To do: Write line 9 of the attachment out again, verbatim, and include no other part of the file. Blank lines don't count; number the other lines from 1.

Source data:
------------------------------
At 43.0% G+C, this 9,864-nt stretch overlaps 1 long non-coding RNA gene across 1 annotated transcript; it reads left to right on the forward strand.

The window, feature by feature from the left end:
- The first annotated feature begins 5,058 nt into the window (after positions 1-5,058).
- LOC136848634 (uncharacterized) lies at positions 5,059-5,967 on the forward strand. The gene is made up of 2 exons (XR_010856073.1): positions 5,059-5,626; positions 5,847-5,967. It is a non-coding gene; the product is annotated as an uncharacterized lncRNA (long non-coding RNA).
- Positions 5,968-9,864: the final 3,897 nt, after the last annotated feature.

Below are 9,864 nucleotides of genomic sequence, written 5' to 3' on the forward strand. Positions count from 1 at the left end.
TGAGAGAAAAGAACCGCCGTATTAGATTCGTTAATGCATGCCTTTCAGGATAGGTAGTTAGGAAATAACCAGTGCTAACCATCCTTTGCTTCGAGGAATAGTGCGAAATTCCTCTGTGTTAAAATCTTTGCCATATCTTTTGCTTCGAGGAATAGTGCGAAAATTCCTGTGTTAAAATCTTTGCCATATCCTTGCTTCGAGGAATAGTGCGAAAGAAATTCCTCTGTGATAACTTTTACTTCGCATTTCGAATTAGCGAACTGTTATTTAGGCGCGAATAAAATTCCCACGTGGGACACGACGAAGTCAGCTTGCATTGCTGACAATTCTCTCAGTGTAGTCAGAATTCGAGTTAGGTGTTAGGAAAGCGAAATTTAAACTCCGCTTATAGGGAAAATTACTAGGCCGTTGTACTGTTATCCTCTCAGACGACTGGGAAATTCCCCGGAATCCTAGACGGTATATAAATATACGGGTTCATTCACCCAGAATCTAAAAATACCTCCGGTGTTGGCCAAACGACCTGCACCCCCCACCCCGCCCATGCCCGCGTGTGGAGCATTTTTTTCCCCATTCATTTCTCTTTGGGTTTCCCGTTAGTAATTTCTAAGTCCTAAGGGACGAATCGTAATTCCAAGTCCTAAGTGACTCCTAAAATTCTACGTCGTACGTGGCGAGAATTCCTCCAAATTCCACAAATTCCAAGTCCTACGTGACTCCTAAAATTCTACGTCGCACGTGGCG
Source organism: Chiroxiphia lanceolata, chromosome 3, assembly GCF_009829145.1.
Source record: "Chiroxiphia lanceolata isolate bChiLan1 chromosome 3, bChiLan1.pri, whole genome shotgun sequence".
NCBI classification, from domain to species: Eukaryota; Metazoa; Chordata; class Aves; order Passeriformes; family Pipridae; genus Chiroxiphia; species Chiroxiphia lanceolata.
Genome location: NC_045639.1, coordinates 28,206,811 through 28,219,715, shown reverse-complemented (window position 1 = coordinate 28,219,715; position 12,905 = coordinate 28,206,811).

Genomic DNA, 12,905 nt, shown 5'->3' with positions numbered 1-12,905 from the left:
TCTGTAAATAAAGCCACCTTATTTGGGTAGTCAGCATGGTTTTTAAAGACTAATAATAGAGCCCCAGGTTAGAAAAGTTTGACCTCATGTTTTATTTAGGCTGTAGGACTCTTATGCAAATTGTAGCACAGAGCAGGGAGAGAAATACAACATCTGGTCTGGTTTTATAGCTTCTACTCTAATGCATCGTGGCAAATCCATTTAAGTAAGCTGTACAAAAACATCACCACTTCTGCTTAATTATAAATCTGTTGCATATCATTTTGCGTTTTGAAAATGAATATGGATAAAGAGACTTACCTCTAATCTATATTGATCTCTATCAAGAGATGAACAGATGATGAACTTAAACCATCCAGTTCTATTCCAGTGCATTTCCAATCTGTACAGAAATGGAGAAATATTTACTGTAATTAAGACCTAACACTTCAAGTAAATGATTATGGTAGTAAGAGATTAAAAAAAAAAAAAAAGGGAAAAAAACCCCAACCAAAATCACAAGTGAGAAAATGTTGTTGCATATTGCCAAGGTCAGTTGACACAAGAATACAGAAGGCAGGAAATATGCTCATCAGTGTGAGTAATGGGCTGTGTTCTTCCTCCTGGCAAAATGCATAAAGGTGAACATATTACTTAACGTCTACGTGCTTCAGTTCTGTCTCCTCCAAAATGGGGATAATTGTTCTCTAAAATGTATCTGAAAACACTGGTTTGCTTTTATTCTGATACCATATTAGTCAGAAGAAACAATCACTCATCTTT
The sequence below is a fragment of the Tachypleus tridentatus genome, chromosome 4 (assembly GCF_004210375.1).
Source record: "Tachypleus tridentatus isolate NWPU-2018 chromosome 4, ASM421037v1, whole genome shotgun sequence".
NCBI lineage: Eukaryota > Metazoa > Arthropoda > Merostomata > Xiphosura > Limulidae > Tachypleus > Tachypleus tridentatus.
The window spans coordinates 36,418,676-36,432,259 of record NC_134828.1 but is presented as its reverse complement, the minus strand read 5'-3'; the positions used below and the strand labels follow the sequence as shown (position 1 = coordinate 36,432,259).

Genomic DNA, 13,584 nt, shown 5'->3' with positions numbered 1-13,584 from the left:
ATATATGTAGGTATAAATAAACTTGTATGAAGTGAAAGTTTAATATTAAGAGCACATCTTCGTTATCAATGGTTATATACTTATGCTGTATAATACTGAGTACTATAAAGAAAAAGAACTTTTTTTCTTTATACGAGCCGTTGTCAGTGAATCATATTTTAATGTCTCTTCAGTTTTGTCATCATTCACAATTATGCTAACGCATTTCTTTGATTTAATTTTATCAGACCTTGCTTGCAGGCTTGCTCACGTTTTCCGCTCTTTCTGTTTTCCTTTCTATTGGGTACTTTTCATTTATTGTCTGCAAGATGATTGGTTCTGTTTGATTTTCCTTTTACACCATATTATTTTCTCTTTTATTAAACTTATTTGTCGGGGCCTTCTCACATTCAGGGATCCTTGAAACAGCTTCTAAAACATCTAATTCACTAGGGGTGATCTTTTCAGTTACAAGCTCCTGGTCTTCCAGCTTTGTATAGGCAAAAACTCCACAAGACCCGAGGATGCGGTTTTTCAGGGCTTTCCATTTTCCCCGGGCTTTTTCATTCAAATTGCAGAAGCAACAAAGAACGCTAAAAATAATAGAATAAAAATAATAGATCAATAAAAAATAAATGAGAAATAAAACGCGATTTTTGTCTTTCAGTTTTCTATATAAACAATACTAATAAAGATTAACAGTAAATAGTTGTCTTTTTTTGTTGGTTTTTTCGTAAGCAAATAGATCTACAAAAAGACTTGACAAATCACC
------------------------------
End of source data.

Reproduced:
Source record: "Chiroxiphia lanceolata isolate bChiLan1 chromosome 3, bChiLan1.pri, whole genome shotgun sequence".